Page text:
At the issue price, the stock was valued at 16 times annualised FY21 earnings on a post-issue basis. The Rs 520.17 crore IPO by the third-largest dairy player was sold between June 16 and 18.
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Dodla Dairy shares made a strong market debut on Monday, as the scrip got listed at Rs 550 on NSE, a 28.50 per cent premium over its issue price of Rs 428. On BSE, the stock debuted at Rs 528, up 23.26 per cent.

At the issue price, the stock was valued at 16 times annualised FY21 earnings on a post-issue basis. The Rs 520.17 crore IPO by the third-largest dairy player was sold between June 16 and 18.

The issue received bids for 38,80,64,950 shares, which was 45.62 times the offer size of 85,07,569 shares. The quota meant for qualified institutional buyers (QIBs) category was subscribed 84.88 times while the shares reserved for non-institutional investors were subscribed 73.26 times. The shares offered for retail individual investors (RIIs) were subscribed 11.33 times.

The dairy owner procured 1.03 million litres of raw milk per day (MLPD) on an average, as of March 31, 2021. It has 13 processing plants with an aggregate installed capacity of 1.70 MLPD. It also has two skimmed milk powder (SMP) plants in Nellore and Vedasandur, which have an aggregate installed capacity of 15,000 and 10,000 kgs per day, respectively.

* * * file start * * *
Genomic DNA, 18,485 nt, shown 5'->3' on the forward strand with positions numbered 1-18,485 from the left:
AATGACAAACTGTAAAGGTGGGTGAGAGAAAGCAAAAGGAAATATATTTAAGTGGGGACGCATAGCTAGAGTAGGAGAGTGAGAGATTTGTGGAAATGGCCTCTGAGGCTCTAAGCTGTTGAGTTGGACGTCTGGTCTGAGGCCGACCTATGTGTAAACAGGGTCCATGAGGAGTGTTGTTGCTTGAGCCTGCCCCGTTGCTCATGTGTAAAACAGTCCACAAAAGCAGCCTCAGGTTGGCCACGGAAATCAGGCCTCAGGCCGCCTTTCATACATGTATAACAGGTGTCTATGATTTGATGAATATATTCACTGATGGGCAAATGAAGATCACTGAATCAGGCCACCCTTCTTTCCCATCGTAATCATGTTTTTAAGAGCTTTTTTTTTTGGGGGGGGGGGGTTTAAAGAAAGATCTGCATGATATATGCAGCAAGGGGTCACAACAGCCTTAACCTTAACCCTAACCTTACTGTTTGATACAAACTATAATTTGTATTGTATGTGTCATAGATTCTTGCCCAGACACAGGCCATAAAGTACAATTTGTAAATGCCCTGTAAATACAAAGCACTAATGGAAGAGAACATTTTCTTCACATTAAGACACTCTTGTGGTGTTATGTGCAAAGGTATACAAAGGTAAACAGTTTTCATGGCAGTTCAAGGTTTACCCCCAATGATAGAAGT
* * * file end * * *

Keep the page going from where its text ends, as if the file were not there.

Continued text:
Over FY18-20, Dodla’s revenues rose 16 per cent annually and Ebitda by 12 per cent annually. Profit after tax (PAT) fell 6 per cent annually during the same period. Value products that accounted for 27.18 per cent of total revenues in FY20 commanded 24.68 per cent of the revenue pie in the first nine months.

That said, Ebitda margin for the nine-month period soared to 14.6 per cent from 6.6 per cent in FY20. Analysts said maintaining such high margins would be difficult for the company, as it was achieved on cost-cutting measures. The management has also guided towards normalisation of margins.

THE Dairy Industry Code of Conduct has brought about a “significant culture change” within the dairy sector and helped increase competition at the farmgate, according to Australian Competition & Consumer Commission deputy chair Mick Keogh.

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